With about half of the African population living off of less than $1 a day, something that we in the West cannot even fathom, it’s no wonder that life expectancy has dropped in most African countries and that the infant mortality rate is 140 per 1,000 births. Look at the example of Mozambique, considered to be one of the more politically and economically stable African countries; since its institution of IMF-backed SAPs its life expectancy has dropped from 48 years in 1986 to 42 years as of 20001, along with having one doctor per 37,000 (one of the worst doctor per patient ratios in Africa). 

Healthcare systems are so depressed, that emergency medicine physicians like me find it daunting to practice medicine in Africa, especially in my own country of birth, the Democratic Republic of Congo (DRC). In light of borderless issues such as SARS, the EbolaVirus, HIV/AIDS and bioterrorism, the development of stronger healthcare systems should take on a higher global priority in any program to help rescue Africa. This can’t be done without funding. The bulk of the resources will eventually have to be generated by expanding African economies. That's why the Blair Plan – as did the previous African proposed plans – also calls on rich countries to drop trade barriers to lift African exports. I would suggest that African leaders take immediate advantage of this narrow window of opportunity offered by the Blair Plan, and make a collective effort to forge an ideology that will force the Commission to follow through with their goodwill gesture. For starters: ascribe to democratic governance that fit into their own specific frameworks, open political elections, and the end of life presidencies.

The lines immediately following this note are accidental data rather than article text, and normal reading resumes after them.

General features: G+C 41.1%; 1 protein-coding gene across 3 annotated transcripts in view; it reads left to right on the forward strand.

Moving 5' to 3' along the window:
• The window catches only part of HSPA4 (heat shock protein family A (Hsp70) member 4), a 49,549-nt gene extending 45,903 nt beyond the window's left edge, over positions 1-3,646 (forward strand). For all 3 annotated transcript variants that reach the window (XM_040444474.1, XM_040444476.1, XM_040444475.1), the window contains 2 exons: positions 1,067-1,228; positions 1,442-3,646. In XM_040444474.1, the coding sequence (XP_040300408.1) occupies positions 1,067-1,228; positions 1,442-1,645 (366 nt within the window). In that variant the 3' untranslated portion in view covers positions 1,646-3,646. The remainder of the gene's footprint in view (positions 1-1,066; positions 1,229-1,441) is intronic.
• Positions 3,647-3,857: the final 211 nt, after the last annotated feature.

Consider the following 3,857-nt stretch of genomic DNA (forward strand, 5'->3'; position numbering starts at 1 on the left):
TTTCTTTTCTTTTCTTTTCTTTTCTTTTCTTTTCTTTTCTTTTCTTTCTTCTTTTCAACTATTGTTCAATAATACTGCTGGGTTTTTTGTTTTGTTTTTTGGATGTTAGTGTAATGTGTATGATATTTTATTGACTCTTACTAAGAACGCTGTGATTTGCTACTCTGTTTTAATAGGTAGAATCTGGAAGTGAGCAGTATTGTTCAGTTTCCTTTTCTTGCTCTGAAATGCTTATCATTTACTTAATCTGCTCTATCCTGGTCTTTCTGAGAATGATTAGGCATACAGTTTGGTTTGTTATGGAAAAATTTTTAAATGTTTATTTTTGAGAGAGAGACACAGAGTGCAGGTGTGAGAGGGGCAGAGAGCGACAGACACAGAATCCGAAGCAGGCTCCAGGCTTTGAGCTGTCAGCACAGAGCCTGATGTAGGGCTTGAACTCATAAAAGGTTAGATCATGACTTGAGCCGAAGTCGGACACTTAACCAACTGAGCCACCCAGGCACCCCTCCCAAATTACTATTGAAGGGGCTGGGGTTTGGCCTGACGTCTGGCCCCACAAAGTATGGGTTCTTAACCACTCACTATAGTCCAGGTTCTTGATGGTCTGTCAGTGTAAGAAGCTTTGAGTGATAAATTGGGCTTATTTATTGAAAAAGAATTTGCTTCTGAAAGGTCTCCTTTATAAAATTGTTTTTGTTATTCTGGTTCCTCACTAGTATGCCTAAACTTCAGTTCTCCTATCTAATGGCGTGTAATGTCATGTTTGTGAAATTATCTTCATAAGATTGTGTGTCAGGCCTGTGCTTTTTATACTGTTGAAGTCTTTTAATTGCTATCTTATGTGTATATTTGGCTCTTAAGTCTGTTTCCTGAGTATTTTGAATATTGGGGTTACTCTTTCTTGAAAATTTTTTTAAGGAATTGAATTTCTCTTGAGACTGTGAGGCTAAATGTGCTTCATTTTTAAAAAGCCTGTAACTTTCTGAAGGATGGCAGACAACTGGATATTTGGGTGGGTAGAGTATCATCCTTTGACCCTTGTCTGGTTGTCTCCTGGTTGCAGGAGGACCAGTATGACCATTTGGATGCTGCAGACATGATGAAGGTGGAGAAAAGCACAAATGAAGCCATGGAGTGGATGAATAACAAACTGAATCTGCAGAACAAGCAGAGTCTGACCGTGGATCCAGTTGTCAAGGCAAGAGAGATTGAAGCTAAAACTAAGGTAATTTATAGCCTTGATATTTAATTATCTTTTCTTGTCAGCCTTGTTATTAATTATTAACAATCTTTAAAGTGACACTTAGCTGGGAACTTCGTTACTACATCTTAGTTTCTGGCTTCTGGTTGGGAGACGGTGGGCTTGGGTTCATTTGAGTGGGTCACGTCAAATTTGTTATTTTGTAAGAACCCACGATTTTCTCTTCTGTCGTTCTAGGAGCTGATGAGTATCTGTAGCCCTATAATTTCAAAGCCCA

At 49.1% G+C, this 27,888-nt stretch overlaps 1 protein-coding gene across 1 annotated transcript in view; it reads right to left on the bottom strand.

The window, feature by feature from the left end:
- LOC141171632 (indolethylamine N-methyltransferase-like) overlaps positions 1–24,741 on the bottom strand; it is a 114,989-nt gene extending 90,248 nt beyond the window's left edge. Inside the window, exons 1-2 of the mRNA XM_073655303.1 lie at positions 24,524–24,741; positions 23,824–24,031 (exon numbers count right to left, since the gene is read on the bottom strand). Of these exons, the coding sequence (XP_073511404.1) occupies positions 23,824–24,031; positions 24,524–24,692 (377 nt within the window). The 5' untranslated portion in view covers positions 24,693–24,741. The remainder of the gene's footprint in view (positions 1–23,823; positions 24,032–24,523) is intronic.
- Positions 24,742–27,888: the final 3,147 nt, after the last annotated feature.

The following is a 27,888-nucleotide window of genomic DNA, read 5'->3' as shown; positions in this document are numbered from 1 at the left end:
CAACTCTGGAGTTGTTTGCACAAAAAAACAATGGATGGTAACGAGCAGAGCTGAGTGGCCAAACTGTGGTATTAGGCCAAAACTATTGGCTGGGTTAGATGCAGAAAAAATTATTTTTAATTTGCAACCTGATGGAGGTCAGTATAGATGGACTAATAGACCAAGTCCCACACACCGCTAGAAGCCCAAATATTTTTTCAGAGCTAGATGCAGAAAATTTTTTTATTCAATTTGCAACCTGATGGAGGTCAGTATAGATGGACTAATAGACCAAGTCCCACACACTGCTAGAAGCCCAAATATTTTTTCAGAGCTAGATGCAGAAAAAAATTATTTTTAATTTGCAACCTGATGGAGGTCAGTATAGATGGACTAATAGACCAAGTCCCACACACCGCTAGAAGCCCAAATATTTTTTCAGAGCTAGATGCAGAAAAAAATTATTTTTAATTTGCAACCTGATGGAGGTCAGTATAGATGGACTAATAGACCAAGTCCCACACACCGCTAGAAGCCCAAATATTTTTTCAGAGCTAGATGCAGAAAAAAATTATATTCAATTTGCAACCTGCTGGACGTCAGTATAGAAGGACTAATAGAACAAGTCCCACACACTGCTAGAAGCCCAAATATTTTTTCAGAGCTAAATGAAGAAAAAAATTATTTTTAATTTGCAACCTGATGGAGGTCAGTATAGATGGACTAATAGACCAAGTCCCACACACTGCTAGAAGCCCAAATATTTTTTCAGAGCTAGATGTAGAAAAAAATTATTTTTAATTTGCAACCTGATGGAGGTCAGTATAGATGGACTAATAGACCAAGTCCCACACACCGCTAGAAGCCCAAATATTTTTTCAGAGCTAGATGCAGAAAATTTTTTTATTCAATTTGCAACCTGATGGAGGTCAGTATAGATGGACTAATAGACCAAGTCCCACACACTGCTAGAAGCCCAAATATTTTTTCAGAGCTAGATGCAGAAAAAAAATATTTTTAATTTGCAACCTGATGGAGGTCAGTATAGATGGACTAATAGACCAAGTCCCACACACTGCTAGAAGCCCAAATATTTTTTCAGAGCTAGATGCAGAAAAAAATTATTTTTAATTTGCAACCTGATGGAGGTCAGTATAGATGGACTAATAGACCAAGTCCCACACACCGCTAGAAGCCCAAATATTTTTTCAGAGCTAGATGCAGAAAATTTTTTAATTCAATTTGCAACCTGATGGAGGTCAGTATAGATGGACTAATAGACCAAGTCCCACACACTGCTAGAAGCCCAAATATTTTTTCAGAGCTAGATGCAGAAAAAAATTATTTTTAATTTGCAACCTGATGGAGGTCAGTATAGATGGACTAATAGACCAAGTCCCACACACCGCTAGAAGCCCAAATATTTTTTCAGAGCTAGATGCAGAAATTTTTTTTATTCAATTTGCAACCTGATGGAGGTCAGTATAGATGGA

Columnist Lumumba-Kasongo is an emergency medicine resident at New York University/Bellevue Hospital and is a Columbia University-trained journalist. For more reports please call (212) 481-7745